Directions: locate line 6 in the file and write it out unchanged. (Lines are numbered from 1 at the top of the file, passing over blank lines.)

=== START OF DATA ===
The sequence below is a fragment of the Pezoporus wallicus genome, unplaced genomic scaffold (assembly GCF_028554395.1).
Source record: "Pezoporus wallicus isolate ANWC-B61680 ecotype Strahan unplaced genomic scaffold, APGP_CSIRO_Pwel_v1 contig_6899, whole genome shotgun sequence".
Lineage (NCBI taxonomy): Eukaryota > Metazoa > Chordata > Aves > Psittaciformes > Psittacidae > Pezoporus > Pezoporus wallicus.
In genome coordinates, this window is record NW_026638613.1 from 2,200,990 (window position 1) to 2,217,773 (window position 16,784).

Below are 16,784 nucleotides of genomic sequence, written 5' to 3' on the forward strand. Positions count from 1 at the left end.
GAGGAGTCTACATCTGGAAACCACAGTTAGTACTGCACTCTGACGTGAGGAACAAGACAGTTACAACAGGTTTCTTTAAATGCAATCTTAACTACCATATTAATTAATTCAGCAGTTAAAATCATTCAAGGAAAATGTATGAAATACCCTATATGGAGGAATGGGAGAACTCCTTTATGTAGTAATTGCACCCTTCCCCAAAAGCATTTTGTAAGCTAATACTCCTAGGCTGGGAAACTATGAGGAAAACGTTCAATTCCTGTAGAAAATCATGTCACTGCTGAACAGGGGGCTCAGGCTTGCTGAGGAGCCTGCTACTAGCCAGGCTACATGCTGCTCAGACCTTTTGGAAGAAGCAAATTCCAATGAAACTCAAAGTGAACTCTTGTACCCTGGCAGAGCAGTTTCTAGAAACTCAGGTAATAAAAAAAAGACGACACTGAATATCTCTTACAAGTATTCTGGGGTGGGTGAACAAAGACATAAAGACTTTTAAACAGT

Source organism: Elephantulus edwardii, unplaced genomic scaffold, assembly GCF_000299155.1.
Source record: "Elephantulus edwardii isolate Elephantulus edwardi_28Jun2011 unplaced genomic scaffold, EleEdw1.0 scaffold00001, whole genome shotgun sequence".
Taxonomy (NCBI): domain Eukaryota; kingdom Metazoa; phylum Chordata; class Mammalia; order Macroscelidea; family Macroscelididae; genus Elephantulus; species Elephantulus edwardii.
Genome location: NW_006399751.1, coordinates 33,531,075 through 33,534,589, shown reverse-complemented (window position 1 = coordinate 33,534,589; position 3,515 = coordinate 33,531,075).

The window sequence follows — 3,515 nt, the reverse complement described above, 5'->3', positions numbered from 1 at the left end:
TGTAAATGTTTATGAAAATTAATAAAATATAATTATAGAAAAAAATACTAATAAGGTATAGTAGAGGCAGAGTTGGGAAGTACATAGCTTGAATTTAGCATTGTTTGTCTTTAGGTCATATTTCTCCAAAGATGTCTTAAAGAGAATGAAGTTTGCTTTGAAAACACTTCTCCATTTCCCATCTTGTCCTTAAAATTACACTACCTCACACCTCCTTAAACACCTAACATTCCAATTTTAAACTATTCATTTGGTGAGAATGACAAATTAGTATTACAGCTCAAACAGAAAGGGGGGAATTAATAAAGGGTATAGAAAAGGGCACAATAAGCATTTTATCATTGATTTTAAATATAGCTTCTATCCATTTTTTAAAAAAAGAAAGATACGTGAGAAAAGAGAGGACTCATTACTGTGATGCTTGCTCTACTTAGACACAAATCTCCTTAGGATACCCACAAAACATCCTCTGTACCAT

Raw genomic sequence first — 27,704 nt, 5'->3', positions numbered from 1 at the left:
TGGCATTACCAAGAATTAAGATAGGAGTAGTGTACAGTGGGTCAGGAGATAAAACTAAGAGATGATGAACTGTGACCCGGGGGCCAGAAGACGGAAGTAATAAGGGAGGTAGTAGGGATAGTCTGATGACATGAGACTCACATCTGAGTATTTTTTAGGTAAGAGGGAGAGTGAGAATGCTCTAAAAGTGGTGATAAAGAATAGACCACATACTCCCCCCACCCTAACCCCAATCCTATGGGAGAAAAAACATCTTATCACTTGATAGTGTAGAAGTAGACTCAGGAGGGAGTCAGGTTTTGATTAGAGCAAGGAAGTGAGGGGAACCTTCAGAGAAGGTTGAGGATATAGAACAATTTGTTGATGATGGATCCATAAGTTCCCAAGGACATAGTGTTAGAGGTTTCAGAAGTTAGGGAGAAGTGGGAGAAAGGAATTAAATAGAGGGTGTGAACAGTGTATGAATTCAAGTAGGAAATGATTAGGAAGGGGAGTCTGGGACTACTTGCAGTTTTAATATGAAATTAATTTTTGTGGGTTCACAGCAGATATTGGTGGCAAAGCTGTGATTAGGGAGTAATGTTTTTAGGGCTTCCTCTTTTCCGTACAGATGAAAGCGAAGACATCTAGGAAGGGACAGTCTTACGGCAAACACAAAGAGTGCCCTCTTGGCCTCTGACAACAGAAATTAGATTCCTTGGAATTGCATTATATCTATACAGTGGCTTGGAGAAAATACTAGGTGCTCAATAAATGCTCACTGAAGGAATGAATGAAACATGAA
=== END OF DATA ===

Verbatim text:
GAGGAGTCTACATCTGGAAACCACAGTTAGTACTGCACTCTGACGTGAGGAACAAGACAGTTACAACAGGTTTCTTTAAATGCAATCTTAACTACCATATTAATTAATTCAGCAGTTAAAATCATTCAAGGAAAATGTATGAAATACCCTATATGGAGGAATGGGAGAACTCCTTTATGTAGTAATTGCACCCTTCCCCAAAAGCATTTTGTAAGCTAATACTCCTAGGCTGGGAAACTATGAGGAAAACGTTCAATTCCTGTAGAAAATCATGTCACTGCTGAACAGGGGGCTCAGGCTTGCTGAGGAGCCTGCTACTAGCCAGGCTACATGCTGCTCAGACCTTTTGGAAGAAGCAAATTCCAATGAAACTCAAAGTGAACTCTTGTACCCTGGCAGAGCAGTTTCTAGAAACTCAGGTAATAAAAAAAAGACGACACTGAATATCTCTTACAAGTATTCTGGGGTGGGTGAACAAAGACATAAAGACTTTTAAACAGT